Representations of the target to defend and attack orientations

Player training from beginner to expert (from the most elementary one versus to the most elaborated game systems at six versus six) will cause an evolution of representations of the target to defend and of the organisation and intervention modes.

We can identify the players' current representations, make them evolve and stabilise from real game situations thanks to these two additional methods:

Simple questioning method

In 1 versus 1:

  • Where did the ball come from?
  • Where can he send it?
  • Where should you place yourself to be able to play?
  • Why?

2 or more players:

  • Who should play this ball?
  • Why?
  • Here, who is playing the ball?

Complexity and game level

We have highlighted that essentially, complexity comes from uncertainty and the delay it induces into the action. This is why building representations of the targets is not reserved to higher levels of game. It occurs from the start under simple form and builds up as technical potentials of attacking players evolve.

Consultation "from cold" of the following models can seem complex and boring for the new comer. In practice these models build gradually from game situations. Who does what? Why?

With the infinite multiplicity of game situations these models appear to be the invisible structure of the game and bring the player, from a reduced information (ball position in particular) to simple and therefore quick organisation and decision. This is indispensable in volley-ball. Anticipation as cornerstone in volley-ball is not a gift, an innate speediness quality. It is built before the visible action.

Graphic representation

The use of graphic representation and oral communication favours the construction and memorisation of an abstract organisation model which goes beyond the particular practical cases used as examples, to become permanent tools for game analysis.

Exchanges and discussions around real game situations and graphic representations allow to find the possible maladjustments between the players and to build a common reference system for organisation and game reading.

See on this subject: the teacher's intervention.

Organisation modes one versus one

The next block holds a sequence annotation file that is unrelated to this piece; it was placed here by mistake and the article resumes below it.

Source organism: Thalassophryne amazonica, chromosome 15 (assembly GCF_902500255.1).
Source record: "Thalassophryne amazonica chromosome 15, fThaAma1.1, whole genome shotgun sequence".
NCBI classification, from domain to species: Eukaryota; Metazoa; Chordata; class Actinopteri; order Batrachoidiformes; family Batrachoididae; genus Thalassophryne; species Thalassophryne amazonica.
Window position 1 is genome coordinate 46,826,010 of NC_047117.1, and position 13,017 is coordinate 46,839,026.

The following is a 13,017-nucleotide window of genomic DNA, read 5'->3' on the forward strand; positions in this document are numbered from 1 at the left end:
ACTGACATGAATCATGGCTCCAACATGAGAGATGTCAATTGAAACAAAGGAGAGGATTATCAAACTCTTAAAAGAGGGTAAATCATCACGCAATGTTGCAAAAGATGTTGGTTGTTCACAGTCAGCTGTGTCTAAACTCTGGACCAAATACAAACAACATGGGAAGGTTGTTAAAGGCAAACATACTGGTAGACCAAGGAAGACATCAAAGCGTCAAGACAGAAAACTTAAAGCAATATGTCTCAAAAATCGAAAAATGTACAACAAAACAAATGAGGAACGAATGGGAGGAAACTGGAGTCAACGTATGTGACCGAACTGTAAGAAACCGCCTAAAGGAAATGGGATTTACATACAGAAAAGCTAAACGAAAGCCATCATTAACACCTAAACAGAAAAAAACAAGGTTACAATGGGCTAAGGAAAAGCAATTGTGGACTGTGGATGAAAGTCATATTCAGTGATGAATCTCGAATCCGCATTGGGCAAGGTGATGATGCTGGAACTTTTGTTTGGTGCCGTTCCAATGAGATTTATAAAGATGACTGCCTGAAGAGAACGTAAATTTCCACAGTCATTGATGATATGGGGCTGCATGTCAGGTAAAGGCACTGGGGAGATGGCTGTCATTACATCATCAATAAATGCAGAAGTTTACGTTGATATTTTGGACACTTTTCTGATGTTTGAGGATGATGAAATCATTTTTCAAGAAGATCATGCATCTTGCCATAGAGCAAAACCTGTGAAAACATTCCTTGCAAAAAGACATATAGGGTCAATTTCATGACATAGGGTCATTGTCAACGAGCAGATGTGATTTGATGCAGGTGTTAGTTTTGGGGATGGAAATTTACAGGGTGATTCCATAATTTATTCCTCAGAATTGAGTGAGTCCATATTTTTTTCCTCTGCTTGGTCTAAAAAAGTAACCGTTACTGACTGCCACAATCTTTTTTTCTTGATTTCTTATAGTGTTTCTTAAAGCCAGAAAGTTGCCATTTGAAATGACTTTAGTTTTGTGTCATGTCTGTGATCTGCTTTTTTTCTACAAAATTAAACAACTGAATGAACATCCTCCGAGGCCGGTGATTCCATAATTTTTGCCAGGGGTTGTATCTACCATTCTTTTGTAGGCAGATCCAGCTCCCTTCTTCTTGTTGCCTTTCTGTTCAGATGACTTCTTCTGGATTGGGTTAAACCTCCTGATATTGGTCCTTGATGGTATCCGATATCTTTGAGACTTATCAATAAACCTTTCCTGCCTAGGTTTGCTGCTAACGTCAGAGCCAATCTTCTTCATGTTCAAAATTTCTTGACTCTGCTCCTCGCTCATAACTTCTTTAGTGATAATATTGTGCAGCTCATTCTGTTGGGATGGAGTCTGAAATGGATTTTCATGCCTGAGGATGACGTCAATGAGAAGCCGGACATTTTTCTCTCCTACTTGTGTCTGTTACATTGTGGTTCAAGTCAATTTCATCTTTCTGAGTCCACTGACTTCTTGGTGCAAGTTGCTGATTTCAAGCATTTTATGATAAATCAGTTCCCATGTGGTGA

Representation of the attacked target:

Representation of the target to defend:

The novice focused on the ball places himself in the front half or the middle of the court. The ball IS the target and the player "follows" the ball and is regularly "glued" to the net. He will learn to evaluate the space he covers behind him and to place the space to defend in front of him.

Target zones: tactical and technical principles

For the attack:

Attack aims at uncertainty zones where decision can be delayed and where players can get in each-other's way during their movement. At a higher level we will also try and upset the opponent's preferred attack.

For the defence:

Zones are split in sectors. Player place themselves behind the intervention zones. In the beginning they stand in the middle of their sector then they stand on the edge of this sector in order to limit uncertainty in the direction of the move. This position favours a side move where the player will look for a support beyond the trajectory to receive the ball as often as possible between his supports and always have hitting surfaces facing the target (the setter).

To cover uncertainty zones we define a priority player and we communicate ("got it!"). The priority player is not simply the one closest to the ball. It is also the one whose movement is best oriented for game construction and the one who "liberates" another player for this construction.

See on this subject: defending court and sending towards a target.

Organisation modes 2 versus 2

Defending collectively supposes building a common representation of the surfaces threatened by the service or the attack and their layout and adapting them constantly to the ball movements.

We commonly represent these threatened zones with angle sectors, but if the target happens to be the ground, the trajectory is drawn in length, in height and from right to left (in three axes) which represents a cone and projects to the ground a conical shape. We can picture this representation by imagining the beam of a theatre floodlight on the stage, the ball taking the place of the floodlight; even if in reality trajectories do not follow a straight line.

Most of the time beginners share the court sideways (one to the right and one to the left) and during the game can find themselves in front of each-other. It looks like they are not taking the game situation into account: service, attack from the middle of the opposite court, attack close to the net.

In Beach Volley (2 versus 2) organisation must be very rigorous and very early.